In a state where Independents now outnumber registered voters from each of the two major parties, an Arizona State University professor suggests that it may be time for the Grand Canyon State to adopt some form of an open primary system.
"Under this arrangement, voters are given the opportunity to choose from all candidates regardless of the voters' or politicians' party affiliation. Candidates are free to indicate their party preferences after their names, but the choice of nominees would no longer be under the exclusive control of die-hard, ideologically minded true believers in each party," he said in an op-ed piece for the Arizona Republic.
Some the evidence that David R. Berman gives for introducing an open primary includes the huge sense of disengagement that Arizona voters have displayed as of late. Nearly 7 in 10 eligible voters skipped the primary last August.
Also a factor, he claims, is the lack of competitiveness witnessed in last November's general election. 23 of 90 seats went uncontested. That's just over a quarter of seats that lacked any competition, which he essentially argues is what drives Independents and moderates away from the ballot box. All the while, Berman says that partisans take advantage of this phenomenon to easily advance to the Fall ballot and maintain uncontested control of their respective offices.
"Arizona may be a state where a top-two system might have a considerable moderating influence because a large number of its 30 districts are dominated by one of the two major parties. The Arizona Independent Redistricting Commission could draw districts to be more competitive, but redistricting could only go so far because of legal considerations and, most fundamentally, the way the voting population is distributed geographically," he said.
California, Washington, and Louisiana are states currently employing an open primary system. California and Washington currently utilize the top-two open primary, while Louisiana sends a candidate straight to public office if he or she receives a majority of the vote. Out of the primary formats currently used, Berman believes that the top-two open primary is ideal for promoting moderation. Whether the top-two vote getters are from the same party or not, the increased participation from Independents and moderates could result in the less partisan candidate winning the race. In Washington, for example, Berman states that more moderate candidates have (for the most part) won elections in which the top-two vote getters were from the same party.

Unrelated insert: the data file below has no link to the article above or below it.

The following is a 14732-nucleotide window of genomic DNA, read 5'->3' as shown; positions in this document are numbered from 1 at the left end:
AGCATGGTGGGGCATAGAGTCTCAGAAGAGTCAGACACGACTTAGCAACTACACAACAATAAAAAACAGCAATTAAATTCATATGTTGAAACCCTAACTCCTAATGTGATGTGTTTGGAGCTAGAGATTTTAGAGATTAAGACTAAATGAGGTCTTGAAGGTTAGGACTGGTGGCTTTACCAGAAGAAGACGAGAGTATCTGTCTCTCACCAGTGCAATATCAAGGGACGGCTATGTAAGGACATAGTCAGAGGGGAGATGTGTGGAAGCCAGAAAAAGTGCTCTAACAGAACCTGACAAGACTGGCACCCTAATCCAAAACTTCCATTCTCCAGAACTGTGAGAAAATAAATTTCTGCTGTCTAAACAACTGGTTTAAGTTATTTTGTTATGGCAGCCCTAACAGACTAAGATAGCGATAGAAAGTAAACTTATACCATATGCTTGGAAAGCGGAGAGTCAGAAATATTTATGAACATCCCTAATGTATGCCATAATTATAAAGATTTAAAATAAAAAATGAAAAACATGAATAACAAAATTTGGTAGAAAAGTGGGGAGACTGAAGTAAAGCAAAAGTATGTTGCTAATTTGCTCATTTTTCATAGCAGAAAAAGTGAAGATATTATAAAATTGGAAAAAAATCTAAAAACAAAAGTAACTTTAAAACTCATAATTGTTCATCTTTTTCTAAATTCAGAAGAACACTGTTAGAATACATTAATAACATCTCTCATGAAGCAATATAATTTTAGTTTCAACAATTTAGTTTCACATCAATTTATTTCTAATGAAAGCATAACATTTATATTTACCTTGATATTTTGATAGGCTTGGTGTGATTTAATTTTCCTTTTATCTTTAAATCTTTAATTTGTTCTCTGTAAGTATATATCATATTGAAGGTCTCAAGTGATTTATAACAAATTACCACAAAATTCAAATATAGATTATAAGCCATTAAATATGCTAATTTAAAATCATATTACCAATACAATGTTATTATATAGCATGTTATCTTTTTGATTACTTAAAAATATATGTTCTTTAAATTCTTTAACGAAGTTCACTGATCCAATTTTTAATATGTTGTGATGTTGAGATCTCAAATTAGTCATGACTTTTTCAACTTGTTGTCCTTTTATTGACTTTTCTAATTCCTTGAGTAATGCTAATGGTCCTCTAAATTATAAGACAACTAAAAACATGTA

Berman might be on to something when it comes to making the case for the top-two open primary. Not really discussed in his piece is how the top-two open primary has played out in California up to this point. One of the first places that the new system has been applied to is in the Golden State's 36th congressional district where a special election is currently taking place.
In the initial election of 16 candidates which took place back in May, many including myself were expecting two Democrats (Los Angeles City Councilwoman Janice Hahn and California Secretary of State Debra Bowen) to advance to the July 12 special election. Defying the odds in a district dominated by Democrats 2-1, voters instead opted to choose Tea Party-backed Craig Huey to challenge Democrat Janice Hahn. Now, with the race winding down next Tuesday, recent data finds that Huey and Hahn are in a closer race than expected.
If Independents are growing in each and every state, like they are in Arizona, the top-two open primary could be a viable alternative in future elections.